April 1900: Indian Famine Relief Fund – “The Players”, in ‘Diplomacy’, at the Royalty Theatre

An article on page six of The Glasgow Herald, on Monday the 30th of April, 1900, reads:



matinee was given at the Royalty Theatre on Saturday in aid of the Indian Famine Relief

Fund. The performers were ‘The Players,’ a local dramatic combination of more than

ordinary ability, and the play was ‘Diplomacy.’ The object of the enterprise, the succour

of our famine-stricken brethren in India, elicited the practical sympathy of all classes

sufficiently to crowd the house in every part. The Lord Provost gave his patronage and his

presence, and the occasion was further honoured by the kindly interest of the magistrates,

Lord Blythswood, Sir James King, Bart.; Sir James Bell, Bart.; Sir David Richmond, and other

prominent citizens, many of whom were included in the audience. An artistic touch of Oriental

realism was imparted to the scene inside the theatre by the presence of a contingent of Lascars in

native dress, who lined the vestibule and the principal staircase, and of a large number of

young ladies in Eastern costume, who disposed of programmes at a profitable price, and later

in the afternoon ‘passed the tambourine’ for the  collection which followed the reading by

Miss Beatrice Lamb of an appropriate poem on the subject of ‘The Poor Man of Ind.’ [sic] Of

the performance it is unnecessary to speak in detail. Had it been in the hands of even a

mediocre company the cause which it sought to serve would have been its ample justification.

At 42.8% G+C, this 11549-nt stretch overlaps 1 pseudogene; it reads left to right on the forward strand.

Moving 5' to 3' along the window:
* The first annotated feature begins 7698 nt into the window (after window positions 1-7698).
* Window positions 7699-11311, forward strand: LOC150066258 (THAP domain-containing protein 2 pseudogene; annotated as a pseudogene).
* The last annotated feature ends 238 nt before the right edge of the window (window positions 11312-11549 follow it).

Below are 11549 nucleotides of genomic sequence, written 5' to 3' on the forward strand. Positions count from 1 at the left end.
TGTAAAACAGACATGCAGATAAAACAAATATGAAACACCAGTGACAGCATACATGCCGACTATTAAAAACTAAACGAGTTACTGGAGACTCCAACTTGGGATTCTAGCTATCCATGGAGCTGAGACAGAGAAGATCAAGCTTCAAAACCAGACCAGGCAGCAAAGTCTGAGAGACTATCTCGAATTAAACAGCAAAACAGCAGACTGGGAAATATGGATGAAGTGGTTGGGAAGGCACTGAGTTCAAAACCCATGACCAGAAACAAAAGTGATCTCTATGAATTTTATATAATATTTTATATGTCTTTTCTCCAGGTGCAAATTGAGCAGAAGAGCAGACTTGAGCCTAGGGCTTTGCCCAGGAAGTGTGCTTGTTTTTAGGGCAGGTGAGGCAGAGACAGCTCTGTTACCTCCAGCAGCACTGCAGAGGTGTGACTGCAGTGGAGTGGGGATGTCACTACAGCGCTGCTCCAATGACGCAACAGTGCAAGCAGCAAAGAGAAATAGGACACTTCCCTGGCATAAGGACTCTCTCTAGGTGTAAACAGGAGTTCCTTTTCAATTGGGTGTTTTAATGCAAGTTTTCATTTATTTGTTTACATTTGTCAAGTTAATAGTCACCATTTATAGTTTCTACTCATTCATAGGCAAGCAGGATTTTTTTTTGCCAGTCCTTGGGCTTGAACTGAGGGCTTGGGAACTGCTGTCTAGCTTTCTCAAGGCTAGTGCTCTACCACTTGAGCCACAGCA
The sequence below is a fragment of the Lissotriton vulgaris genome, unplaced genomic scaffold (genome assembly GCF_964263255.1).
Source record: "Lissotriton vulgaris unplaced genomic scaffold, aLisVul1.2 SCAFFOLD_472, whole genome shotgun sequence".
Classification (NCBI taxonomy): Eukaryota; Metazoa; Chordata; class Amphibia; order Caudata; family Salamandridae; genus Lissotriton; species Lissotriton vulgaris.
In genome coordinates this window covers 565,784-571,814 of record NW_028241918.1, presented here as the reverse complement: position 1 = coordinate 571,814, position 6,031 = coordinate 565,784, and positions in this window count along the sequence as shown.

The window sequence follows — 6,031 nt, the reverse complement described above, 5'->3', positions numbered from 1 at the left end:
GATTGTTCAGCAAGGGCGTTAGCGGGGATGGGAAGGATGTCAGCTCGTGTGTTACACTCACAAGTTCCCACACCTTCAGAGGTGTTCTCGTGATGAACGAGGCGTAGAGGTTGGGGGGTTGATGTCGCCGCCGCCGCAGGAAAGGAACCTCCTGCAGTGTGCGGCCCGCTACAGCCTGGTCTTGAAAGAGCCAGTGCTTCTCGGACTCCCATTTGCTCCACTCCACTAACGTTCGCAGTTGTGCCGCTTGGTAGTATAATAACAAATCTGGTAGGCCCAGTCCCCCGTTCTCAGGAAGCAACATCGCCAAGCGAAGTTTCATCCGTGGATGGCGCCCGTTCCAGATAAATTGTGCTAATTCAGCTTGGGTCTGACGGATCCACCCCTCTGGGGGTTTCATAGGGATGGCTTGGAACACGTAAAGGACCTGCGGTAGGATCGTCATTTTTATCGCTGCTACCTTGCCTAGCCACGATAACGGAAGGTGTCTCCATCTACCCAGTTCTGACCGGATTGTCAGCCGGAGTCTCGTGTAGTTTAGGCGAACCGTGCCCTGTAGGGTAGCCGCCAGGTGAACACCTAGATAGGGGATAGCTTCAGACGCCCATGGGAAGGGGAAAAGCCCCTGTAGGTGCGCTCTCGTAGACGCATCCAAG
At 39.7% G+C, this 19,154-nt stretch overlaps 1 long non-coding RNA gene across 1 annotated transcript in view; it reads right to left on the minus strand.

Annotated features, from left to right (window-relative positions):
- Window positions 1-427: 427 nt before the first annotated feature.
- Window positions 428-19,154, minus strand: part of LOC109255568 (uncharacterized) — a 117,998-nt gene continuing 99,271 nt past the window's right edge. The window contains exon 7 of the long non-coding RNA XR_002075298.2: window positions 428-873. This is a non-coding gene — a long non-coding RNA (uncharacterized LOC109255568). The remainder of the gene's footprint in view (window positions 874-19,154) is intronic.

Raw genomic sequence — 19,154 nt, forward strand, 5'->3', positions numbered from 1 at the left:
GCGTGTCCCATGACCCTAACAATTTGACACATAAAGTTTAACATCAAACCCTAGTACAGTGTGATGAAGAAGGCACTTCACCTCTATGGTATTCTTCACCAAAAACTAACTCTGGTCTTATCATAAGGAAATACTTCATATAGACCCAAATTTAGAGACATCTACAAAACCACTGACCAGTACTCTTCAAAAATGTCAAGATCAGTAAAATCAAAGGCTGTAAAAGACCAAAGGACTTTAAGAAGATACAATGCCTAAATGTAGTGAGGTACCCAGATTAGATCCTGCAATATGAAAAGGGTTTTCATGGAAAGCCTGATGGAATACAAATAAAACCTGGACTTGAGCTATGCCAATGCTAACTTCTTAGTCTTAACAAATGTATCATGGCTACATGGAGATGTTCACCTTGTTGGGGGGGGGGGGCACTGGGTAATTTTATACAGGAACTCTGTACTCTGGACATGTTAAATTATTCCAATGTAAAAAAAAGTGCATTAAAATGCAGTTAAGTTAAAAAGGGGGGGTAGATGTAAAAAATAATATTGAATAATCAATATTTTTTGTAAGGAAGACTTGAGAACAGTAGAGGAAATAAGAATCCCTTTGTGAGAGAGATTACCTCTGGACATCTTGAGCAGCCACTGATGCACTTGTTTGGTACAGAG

But ‘The Players’ stand in need of no such defence. While they devote themselves largely to

the sacred cause of charity, they are also in the happy position of being able to challenge

criticism of their claim to artistic distinction. Messrs Scott and Stephenson’s version of M.

Sardou’s ‘Dora’ is not the kind of work that may be lightly undertaken by amateurs whose

ambition is more obvious than their art. If the theme be a trifle conventional, not to say crude

in some points, strength and contrast of character are conspicuous in every scene, and for their

adequate interpretation and presentation the dramatic temperament and stage experience are

prime essentials. These ‘The Players’ possess in an eminent degree, and the performance on

Saturday not only delighted the vast audience, but greatly enhanced the reputation of the club.

The ladies and gentleman who filled the cast were:—Misses Lizzie Rowan, May Strauss, Katharine

Aitken, Margaret Davidson, and Daisy Macindoe; Messrs James Todd, Victor L. Alexander,

Laurence Jowitt, Neville Bray, Charles H. Little, J. Gordon Guthrie, Colin Macfarlane, Neil B.

Mackenzie, and Harry Tahl. The promoters of the matinee were generously assisted in their effort

by Messrs Howard and Wyndham, the proprietors of the theatre, and by other friends, to whom

they make grateful acknowledgments.”





Please see Wikipedia, for information about the Indian Famine of 1899-1900, and also for Diplomacy which

is an 1878 English translation and adaptation of the 1877 French play, Dora, by Victorien Sardou (1831-1908).



There is an advertisement for the matinee performance, on page six of the Herald, on Wednesday the 25th of April.



Please see the other entries on this site for “The Players” and Diplomacy.



George Fairfull-Smith, May 2022.